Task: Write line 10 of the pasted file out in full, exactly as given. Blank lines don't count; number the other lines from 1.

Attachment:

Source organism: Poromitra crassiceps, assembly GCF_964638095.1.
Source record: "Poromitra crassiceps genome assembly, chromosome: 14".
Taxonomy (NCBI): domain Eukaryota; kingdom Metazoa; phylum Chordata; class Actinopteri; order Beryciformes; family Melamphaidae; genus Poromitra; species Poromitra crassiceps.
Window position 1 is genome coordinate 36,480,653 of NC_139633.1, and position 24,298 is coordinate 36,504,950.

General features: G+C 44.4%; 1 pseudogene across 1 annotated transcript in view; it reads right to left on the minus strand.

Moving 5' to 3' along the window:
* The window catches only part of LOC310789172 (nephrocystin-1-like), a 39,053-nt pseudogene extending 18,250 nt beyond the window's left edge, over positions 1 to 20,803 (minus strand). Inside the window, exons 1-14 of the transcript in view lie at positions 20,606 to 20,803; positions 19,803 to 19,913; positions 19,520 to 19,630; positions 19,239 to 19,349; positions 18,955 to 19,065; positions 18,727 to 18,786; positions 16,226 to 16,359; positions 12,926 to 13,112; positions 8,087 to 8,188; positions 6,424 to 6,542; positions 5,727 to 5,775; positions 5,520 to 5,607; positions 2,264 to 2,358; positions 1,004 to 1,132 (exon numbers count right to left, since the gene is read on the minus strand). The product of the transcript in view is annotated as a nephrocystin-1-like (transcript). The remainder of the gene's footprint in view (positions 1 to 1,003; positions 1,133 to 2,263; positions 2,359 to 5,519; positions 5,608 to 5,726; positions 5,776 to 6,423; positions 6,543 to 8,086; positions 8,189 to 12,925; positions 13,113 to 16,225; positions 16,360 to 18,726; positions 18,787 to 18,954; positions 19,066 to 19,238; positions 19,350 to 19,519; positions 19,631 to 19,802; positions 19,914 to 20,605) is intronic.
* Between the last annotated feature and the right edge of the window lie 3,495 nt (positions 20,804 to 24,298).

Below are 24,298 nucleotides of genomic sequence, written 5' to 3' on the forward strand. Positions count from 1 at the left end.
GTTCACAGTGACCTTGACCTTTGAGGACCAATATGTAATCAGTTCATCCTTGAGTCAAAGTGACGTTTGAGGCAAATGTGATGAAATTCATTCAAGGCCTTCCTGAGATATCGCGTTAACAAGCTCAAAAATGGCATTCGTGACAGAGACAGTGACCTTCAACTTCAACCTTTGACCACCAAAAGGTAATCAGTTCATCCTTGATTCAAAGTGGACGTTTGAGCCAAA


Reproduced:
GTTCACAGTGACCTTGACCTTTGAGGACCAATATGTAATCAGTTCATCCTTGAGTCAAAGTGACGTTTGAGGCAAATGTGATGAAATTCATTCAAGGCCTTCCTGAGATATCGCGTTAACAAGCTCAAAAATGGCATTCGTGACAGAGACAGTGACCTTCAACTTCAACCTTTGACCACCAAAAGGTAATCAGTTCATCCTTGATTCAAAGTGGACGTTTGAGCCAAA